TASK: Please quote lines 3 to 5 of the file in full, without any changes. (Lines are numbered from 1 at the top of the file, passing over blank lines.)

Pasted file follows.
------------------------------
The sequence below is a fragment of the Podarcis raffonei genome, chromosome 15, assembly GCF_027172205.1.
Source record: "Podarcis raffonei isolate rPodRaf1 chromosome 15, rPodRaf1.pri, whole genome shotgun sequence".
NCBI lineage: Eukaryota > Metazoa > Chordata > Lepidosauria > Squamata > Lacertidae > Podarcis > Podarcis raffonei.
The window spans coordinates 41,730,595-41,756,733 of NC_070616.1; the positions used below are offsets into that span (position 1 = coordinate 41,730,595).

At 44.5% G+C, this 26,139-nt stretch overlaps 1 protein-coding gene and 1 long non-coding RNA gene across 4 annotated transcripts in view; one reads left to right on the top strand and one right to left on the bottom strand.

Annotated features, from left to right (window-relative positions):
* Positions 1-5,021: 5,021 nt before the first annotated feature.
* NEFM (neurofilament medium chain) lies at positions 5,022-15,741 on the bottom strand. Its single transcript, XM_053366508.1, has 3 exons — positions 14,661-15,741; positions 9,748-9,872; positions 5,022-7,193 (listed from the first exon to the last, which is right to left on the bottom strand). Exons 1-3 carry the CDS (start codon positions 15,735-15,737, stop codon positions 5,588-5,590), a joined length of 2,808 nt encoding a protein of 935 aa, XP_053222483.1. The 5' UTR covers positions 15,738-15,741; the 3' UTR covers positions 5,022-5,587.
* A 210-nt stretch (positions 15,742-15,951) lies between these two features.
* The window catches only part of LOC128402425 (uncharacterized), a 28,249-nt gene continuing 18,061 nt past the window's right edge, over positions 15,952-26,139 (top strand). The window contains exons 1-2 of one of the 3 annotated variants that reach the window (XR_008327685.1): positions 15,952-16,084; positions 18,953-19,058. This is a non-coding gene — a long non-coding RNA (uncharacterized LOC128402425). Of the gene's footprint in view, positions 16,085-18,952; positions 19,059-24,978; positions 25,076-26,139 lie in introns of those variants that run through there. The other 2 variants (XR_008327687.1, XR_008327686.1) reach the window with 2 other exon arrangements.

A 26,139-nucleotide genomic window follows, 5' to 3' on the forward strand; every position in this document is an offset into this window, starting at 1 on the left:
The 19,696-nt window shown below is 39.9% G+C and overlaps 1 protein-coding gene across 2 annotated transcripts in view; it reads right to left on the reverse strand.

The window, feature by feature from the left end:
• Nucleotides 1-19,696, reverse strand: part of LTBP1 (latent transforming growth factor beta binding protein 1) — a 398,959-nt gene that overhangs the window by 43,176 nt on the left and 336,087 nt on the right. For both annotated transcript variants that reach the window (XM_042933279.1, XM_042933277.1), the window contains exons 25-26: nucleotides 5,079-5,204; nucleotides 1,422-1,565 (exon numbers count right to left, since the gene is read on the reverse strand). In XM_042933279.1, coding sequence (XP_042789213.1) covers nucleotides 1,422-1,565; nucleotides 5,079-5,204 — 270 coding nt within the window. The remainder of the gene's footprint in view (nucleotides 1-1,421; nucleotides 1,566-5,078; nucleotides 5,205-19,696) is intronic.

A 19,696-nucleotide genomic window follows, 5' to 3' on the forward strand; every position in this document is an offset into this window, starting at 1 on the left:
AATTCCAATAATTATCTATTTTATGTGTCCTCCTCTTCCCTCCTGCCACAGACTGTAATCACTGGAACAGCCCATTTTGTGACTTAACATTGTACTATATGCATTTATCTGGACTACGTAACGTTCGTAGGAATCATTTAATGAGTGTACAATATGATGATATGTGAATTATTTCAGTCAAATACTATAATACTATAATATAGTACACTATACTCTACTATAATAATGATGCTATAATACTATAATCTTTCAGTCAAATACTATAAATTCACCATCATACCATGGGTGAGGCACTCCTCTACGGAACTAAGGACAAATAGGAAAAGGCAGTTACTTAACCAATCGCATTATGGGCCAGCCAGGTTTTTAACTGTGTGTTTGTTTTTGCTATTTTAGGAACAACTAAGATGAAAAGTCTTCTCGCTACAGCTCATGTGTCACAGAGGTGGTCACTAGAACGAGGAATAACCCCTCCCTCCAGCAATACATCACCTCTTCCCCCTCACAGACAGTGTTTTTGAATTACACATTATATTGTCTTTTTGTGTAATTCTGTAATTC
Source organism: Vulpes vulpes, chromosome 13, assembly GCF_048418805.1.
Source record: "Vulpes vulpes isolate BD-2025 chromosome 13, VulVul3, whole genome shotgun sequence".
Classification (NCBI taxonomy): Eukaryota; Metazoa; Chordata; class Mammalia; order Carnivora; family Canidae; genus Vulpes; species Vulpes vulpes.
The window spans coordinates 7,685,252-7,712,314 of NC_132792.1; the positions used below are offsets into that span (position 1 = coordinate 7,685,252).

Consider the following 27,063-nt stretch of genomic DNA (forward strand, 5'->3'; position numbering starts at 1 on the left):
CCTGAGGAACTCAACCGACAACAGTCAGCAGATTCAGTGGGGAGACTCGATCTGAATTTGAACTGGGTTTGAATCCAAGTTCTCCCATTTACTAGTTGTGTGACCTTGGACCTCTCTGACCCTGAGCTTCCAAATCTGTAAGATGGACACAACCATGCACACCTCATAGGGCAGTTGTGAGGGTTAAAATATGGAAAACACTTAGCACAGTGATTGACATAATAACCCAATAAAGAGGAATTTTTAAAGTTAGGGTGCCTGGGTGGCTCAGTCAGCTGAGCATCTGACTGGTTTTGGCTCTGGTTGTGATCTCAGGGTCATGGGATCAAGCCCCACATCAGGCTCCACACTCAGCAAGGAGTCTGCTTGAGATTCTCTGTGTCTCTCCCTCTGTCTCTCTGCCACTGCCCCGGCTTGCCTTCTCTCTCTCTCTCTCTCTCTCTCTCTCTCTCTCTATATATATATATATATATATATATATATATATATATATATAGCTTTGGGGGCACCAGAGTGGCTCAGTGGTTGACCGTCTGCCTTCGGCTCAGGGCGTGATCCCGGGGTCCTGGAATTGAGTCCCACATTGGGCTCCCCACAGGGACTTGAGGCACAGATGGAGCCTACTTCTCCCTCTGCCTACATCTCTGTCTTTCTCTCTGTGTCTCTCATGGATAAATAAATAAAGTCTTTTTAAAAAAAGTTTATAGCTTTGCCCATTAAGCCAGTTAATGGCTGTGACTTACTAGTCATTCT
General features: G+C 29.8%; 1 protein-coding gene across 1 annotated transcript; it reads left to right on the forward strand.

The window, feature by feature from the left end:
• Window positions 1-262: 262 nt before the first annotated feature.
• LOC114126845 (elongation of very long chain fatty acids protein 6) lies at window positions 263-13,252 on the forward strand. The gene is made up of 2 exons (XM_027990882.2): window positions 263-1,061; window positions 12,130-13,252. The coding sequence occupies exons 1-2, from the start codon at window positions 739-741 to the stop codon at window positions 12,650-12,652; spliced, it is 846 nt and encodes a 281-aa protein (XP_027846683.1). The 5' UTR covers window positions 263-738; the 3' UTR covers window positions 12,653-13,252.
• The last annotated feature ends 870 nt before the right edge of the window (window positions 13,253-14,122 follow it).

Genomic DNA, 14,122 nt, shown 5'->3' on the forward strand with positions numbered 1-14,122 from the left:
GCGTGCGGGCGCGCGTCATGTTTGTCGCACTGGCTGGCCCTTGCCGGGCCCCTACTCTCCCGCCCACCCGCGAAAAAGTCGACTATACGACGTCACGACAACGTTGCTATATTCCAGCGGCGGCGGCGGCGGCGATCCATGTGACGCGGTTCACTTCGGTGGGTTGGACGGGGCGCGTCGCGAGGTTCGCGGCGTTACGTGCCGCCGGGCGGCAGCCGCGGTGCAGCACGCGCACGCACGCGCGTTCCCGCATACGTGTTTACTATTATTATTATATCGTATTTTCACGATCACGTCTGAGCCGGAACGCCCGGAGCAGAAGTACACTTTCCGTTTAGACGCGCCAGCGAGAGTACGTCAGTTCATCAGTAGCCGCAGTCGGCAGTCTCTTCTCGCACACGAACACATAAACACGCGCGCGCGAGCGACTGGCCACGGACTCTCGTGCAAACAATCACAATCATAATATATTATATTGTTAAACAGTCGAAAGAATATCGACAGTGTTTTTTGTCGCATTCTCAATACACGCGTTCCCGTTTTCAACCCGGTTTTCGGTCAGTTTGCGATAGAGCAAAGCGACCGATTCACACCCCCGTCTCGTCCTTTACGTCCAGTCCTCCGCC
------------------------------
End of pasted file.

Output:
NCBI lineage: Eukaryota > Metazoa > Chordata > Lepidosauria > Squamata > Lacertidae > Podarcis > Podarcis raffonei.
The window spans coordinates 41,730,595-41,756,733 of NC_070616.1; the positions used below are offsets into that span (position 1 = coordinate 41,730,595).

At 44.5% G+C, this 26,139-nt stretch overlaps 1 protein-coding gene and 1 long non-coding RNA gene across 4 annotated transcripts in view; one reads left to right on the top strand and one right to left on the bottom strand.